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Greatest rescues

Beyond Heroism

The Greatest Rescues & The Heroes Behind Them

Adventure

After the successful rescue of the trapped boys in Thailand, look back at some other astonishing rescues of the modern era.

It’s been described as “one of the greatest rescues in history” as the 12 boys and their coach were rescued from the the flooded cave tunnels in Thailand. The heroism of the rescuers was incredible, including two elite British rescue divers, Rick Stanton and John Volanthen – the risks were hammered home after the Thailand Navy Seal team tragically lost one member, Saman Gunan, who lost consciousness and died as he journeyed through the tunnel. With such tragedy and success in mind, here’s a look at some other remarkable rescuers in the modern era.

The 33

On August 5th, 2010 a tunnel collapsed in the San Jose copper-gold mine Atacama Desert in Chile. The flood trapped 33 miners 700m underground. It took 69 days to rescue them and involved the Chilean government, NASA and a dozen corporations working to drill down to them and develop a specially built one-man capsule to bring them to the surface. All 33 were eventually rescued, and told of a remarkable spirit underground. One of them, Mario Sepulveda said, “All 33 trapped miners, practising a one-man, one-vote democracy, worked together to maintain the mine, look for escape routes and keep up morale. We knew that if society broke down we would all be doomed.”

The Highest Ever Rescue

On Annapurna in Nepal in April 2010, three climbers became stranded at 22,900 feet. Swiss pilot Daniel Aufdenblatten couldn’t land his helicopter to rescue them so in a nerve-wrangling move drop a long line from his helicopter from which mountain guide Richard Lehner hung off. Dangling down hundreds a feet, he guided the climbers onto the rope to be whisked off to safety. Both rescuers were given the “Heroism Award”, the ‘Aviation Oscar’, previously won by Chesley Sullenberger.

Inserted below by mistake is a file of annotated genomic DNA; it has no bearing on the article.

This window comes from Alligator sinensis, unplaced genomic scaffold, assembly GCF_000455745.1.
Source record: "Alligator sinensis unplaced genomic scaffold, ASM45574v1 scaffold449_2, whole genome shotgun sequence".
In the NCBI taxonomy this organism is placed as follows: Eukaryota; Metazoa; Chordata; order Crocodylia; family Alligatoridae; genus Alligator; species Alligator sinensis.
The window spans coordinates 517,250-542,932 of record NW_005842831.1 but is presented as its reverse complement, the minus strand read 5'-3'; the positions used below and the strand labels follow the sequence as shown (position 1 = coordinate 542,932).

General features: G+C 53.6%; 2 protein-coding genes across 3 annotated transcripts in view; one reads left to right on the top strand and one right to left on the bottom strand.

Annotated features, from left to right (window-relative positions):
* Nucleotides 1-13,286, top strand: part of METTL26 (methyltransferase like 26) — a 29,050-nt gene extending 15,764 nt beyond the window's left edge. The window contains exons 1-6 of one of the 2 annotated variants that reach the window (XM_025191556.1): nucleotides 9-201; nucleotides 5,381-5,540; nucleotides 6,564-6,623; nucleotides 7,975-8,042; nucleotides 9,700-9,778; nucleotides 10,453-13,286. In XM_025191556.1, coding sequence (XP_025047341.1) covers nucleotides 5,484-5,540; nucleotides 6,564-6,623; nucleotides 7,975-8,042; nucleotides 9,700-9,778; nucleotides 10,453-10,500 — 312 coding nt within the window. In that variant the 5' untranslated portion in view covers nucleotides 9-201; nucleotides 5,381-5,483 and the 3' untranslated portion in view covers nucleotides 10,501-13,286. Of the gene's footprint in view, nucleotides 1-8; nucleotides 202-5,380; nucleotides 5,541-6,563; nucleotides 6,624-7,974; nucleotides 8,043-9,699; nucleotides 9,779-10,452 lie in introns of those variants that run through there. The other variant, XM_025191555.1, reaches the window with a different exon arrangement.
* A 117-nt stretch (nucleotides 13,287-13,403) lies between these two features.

Sully’s Miracle

“The miracle on the Hudson” On Jan 15 2009, the Airbus A320 by, hit a flock of geese as they took off and lost both engines. Captain Chesley Sullenberger quickly realised they were too low to make the nearest airport so casually announced to air traffic control, “We’re gonna be in the Hudson.” Guiding the aircraft to land on the Hudson River, ‘Sully’ managed to land it and save everyone on board, 150 passengers and crew. It was called “The most successful ditching in aviation history.” Tom Hanks was already getting his Oscar speech ready.

Pennsylvania miners

On July 24 2002, nine Pennsylvania miners hit an abandoned mine, and millions of gallons of water rushed out trapping them 240 feet underground. Rescue teams pinpointed them using satellite tracking, then drilled a narrow hole down into the shaft, pumping in air to maintain an air pocket and to pressurise the chamber. Then they drilled a larger hole, to get to the miners, and lifted them out in a metal cage, one at a time. All 9 men emerged alive. They were all paid overtime for the 77 hours they were trapped.

“Houston, we’ve had a problem.”

Yes, more Tom Hanks fodder here. An explosion of an oxygen tank disabled the Command Module and halted Apollo 13’s mission to the moon.

Losing oxygen, the crew of James Lovell, Jack Swigert and Fred Haise worked in tandem with Houston mission control and went through a succession of moves – move to the lunar module, patch up the oxygen supply, adjust the trajectory to swing around the far side the moon, and restart the Command Module for re-entry. All three men were saved when it landed successfully.

Alive, just

Uruguayan Air Force flight 571, containing 45 members of the Uruguayan rugby team and their families, crashed in the Andes on October 13, 1972, leaving 28 survivors members stranded at 11 thousand feet. Conditions were so bad that the search mission called off entirely for 8 days. After an avalanche killed off more of their numbers, and supplies ran out the survivors made a group decision to eat the flesh of dead friend and teammates to stay alive. Two of the group, Nando Parrado and Roberto Canessa trekked for 12 days to secure rescue –  at one point Parrado told Canessa, “We may be walking to our deaths, but I would rather walk to meet my death than wait for it to come to me.” The other men were saved 72 days after the crash.

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